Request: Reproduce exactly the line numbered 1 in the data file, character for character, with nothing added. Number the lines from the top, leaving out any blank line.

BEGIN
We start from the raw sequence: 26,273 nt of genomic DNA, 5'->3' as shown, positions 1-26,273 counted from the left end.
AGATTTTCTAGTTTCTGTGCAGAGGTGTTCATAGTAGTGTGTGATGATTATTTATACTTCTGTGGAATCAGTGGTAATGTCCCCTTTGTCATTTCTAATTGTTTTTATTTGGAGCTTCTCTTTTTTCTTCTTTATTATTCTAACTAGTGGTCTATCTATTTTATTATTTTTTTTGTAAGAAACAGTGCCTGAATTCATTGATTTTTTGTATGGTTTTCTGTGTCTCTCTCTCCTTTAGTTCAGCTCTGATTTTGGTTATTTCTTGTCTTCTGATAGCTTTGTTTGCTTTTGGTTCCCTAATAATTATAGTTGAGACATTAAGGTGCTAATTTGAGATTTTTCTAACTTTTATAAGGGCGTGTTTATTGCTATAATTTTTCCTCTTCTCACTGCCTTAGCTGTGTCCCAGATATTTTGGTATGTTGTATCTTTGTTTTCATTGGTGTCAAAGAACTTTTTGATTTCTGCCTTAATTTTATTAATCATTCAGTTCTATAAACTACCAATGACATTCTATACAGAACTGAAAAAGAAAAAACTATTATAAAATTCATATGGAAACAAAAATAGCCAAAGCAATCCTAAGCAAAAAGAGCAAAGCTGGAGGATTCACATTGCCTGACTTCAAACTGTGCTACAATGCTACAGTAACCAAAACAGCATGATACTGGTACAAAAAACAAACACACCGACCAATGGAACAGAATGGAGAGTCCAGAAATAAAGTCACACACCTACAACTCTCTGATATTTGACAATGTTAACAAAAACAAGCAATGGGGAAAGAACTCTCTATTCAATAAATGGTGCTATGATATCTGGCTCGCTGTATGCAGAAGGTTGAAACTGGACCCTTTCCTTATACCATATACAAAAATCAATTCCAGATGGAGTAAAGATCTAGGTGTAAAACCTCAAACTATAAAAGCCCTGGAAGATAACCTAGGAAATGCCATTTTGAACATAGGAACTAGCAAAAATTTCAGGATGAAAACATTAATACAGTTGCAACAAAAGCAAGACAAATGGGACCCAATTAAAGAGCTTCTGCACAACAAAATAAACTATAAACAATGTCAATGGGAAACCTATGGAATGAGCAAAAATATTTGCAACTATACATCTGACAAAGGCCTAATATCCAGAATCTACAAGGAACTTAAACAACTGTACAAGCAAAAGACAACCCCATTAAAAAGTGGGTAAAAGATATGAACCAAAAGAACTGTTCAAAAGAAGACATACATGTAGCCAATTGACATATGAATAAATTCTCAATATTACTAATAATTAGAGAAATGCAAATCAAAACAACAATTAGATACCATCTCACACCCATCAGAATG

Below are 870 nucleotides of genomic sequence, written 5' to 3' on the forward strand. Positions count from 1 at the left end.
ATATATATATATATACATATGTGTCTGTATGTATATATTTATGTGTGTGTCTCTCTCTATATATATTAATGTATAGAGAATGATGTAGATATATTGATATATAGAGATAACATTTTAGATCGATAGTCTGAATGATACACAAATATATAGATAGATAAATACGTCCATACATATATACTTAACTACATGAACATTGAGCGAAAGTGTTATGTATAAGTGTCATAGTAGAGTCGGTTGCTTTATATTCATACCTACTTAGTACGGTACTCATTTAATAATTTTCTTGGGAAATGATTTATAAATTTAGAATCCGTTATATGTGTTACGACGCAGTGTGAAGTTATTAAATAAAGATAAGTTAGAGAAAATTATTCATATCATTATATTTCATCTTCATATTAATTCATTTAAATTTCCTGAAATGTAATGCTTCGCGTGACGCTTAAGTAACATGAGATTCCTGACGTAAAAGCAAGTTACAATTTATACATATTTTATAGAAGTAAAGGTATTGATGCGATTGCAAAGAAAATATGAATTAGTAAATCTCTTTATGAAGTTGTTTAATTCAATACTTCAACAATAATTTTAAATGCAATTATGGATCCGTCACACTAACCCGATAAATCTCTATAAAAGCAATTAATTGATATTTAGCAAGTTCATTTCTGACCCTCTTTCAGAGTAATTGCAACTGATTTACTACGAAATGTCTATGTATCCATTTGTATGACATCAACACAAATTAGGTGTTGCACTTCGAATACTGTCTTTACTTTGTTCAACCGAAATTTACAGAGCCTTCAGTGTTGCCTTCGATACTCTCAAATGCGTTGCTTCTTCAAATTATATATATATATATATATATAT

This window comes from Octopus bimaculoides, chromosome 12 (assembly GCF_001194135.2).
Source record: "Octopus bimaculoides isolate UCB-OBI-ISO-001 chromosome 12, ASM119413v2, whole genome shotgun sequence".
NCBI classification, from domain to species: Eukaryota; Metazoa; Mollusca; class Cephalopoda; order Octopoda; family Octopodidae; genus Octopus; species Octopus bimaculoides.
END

We start from the raw sequence: 26,273 nt of genomic DNA, 5'->3' as shown, positions 1-26,273 counted from the left end.